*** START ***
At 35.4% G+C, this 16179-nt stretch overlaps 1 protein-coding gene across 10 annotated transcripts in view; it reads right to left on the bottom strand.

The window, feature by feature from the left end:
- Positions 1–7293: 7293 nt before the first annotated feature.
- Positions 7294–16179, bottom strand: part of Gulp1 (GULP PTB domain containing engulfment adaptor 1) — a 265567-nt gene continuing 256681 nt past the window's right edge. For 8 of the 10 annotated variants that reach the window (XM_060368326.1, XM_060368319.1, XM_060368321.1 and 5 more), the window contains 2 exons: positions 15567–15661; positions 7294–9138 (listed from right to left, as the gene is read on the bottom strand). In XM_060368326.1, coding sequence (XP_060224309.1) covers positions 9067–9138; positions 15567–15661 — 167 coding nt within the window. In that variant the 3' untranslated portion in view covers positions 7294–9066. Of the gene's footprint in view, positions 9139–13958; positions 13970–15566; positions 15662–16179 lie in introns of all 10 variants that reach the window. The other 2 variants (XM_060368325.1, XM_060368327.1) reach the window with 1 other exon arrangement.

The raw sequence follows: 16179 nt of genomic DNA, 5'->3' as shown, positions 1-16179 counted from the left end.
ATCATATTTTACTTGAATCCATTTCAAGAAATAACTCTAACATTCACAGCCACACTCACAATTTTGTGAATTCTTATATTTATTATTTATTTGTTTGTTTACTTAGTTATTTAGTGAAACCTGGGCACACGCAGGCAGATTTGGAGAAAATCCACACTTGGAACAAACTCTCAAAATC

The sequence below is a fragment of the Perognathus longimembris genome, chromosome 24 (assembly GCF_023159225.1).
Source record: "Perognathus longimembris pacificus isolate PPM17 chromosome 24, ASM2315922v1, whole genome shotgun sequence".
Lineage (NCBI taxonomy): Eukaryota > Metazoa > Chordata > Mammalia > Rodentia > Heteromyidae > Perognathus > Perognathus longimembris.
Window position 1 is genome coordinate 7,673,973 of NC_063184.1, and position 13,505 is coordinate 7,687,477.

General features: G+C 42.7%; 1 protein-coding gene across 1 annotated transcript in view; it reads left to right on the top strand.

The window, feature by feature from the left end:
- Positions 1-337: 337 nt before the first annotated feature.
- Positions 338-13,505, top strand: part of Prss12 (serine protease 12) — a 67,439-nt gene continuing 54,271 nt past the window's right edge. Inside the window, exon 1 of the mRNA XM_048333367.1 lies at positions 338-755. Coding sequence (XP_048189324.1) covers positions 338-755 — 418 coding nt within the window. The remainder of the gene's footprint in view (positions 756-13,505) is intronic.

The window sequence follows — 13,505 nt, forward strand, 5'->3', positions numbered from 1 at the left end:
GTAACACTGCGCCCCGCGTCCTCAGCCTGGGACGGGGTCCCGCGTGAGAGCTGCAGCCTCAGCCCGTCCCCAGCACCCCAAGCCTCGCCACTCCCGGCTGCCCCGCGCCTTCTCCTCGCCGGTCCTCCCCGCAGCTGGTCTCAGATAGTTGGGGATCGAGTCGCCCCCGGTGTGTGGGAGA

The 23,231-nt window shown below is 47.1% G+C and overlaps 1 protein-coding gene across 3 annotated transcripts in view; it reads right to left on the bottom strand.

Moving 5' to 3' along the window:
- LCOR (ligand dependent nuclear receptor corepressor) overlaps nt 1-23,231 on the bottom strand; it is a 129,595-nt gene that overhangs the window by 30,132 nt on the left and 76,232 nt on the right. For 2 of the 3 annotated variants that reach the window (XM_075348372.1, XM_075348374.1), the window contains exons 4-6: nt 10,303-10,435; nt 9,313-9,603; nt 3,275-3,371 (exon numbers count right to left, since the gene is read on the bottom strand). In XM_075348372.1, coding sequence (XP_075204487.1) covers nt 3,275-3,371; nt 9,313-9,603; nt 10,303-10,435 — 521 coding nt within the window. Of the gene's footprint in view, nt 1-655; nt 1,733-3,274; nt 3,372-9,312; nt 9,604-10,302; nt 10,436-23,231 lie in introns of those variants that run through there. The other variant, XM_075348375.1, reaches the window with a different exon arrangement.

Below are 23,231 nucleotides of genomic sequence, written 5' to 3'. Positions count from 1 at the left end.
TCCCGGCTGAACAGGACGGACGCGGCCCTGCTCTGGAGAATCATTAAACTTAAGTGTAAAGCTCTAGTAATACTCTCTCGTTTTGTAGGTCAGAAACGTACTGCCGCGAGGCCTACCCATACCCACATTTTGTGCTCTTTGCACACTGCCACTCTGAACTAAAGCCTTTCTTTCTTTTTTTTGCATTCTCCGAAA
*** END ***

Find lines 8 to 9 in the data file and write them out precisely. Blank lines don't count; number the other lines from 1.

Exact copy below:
Source record: "Perognathus longimembris pacificus isolate PPM17 chromosome 24, ASM2315922v1, whole genome shotgun sequence".
Lineage (NCBI taxonomy): Eukaryota > Metazoa > Chordata > Mammalia > Rodentia > Heteromyidae > Perognathus > Perognathus longimembris.